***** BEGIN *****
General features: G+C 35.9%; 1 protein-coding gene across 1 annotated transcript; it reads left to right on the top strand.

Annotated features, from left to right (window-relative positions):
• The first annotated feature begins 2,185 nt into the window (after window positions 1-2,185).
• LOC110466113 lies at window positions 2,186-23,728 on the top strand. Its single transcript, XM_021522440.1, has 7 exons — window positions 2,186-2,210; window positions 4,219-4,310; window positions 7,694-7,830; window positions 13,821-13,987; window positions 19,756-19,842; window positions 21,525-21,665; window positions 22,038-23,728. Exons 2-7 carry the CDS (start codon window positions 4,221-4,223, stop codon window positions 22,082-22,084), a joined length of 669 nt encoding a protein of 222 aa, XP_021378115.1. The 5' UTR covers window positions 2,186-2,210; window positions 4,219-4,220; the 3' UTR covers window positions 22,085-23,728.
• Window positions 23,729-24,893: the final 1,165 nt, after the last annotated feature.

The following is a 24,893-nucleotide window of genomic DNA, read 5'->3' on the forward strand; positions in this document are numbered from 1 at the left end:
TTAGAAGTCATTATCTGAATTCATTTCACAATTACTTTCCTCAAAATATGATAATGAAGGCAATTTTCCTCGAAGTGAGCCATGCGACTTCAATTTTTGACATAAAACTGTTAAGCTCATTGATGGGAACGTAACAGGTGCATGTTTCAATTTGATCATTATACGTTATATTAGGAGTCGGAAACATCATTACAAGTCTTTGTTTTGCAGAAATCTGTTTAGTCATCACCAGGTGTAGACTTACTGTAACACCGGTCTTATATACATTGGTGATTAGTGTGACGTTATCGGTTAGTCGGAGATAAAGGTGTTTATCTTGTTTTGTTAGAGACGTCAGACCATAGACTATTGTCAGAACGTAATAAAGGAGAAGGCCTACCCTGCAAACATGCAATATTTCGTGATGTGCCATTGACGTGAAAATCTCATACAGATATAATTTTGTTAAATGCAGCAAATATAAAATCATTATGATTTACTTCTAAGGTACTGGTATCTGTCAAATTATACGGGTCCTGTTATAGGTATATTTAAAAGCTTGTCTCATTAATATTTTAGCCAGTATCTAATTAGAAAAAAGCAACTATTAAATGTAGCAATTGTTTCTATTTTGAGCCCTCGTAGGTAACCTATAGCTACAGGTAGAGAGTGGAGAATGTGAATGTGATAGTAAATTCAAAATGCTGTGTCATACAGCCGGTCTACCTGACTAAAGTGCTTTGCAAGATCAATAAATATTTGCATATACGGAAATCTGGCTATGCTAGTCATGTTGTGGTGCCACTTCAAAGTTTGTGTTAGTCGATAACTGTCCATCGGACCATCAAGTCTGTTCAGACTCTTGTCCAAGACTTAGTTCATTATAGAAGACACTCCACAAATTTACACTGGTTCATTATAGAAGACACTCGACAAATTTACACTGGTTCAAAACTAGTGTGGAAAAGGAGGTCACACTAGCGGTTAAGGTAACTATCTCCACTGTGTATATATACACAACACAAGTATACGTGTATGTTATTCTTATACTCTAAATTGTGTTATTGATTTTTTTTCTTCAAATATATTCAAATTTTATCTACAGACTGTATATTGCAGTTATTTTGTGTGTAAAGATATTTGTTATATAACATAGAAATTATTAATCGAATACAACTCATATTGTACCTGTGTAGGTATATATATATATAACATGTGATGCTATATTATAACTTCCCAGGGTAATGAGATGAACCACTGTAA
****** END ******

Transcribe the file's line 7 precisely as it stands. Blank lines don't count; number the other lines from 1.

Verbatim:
TTAGAAGTCATTATCTGAATTCATTTCACAATTACTTTCCTCAAAATATGATAATGAAGGCAATTTTCCTCGAAGTGAGCCATGCGACTTCAATTTTTGACATAAAACTGTTAAGCTCATTGATGGGAACGTAACAGGTGCATGTTTCAATTTGATCATTATACGTTATATTAGGAGTCGGAAACATCATTACAAGTCTTTGTTTTGCAGAAATCTGTTTAGTCATCACCAGGTGTAGACTTACTGTAACACCGGTCTTATATACATTGGTGATTAGTGTGACGTTATCGGTTAGTCGGAGATAAAGGTGTTTATCTTGTTTTGTTAGAGACGTCAGACCATAGACTATTGTCAGAACGTAATAAAGGAGAAGGCCTACCCTGCAAACATGCAATATTTCGTGATGTGCCATTGACGTGAAAATCTCATACAGATATAATTTTGTTAAATGCAGCAAATATAAAATCATTATGATTTACTTCTAAGGTACTGGTATCTGTCAAATTATACGGGTCCTGTTATAGGTATATTTAAAAGCTTGTCTCATTAATATTTTAGCCAGTATCTAATTAGAAAAAAGCAACTATTAAATGTAGCAATTGTTTCTATTTTGAGCCCTCGTAGGTAACCTATAGCTACAGGTAGAGAGTGGAGAATGTGAATGTGATAGTAAATTCAAAATGCTGTGTCATACAGCCGGTCTACCTGACTAAAGTGCTTTGCAAGATCAATAAATATTTGCATATACGGAAATCTGGCTATGCTAGTCATGTTGTGGTGCCACTTCAAAGTTTGTGTTAGTCGATAACTGTCCATCGGACCATCAAGTCTGTTCAGACTCTTGTCCAAGACTTAGTTCATTATAGAAGACACTCCACAAATTTACACTGGTTCATTATAGAAGACACTCGACAAATTTACACTGGTTCAAAACTAGTGTGGAAAAGGAGGTCACACTAGCGGTTAAGGTAACTATCTCCACTGTGTATATATACACAACACAAGTATACGTGTATGTTATTCTTATACTCTAAATTGTGTTATTGATTTTTTTTCTTCAAATATATTCAAATTTTATCTACAGACTGTATATTGCAGTTATTTTGTGTGTAAAGATATTTGTTATATAACATAGAAATTATTAATCGAATACAACTCATATTGTACCTGTGTAGGTATATATATATATAACATGTGATGCTATATTATAACTTCCCAGGGTAATGAGATGAACCACTGTAA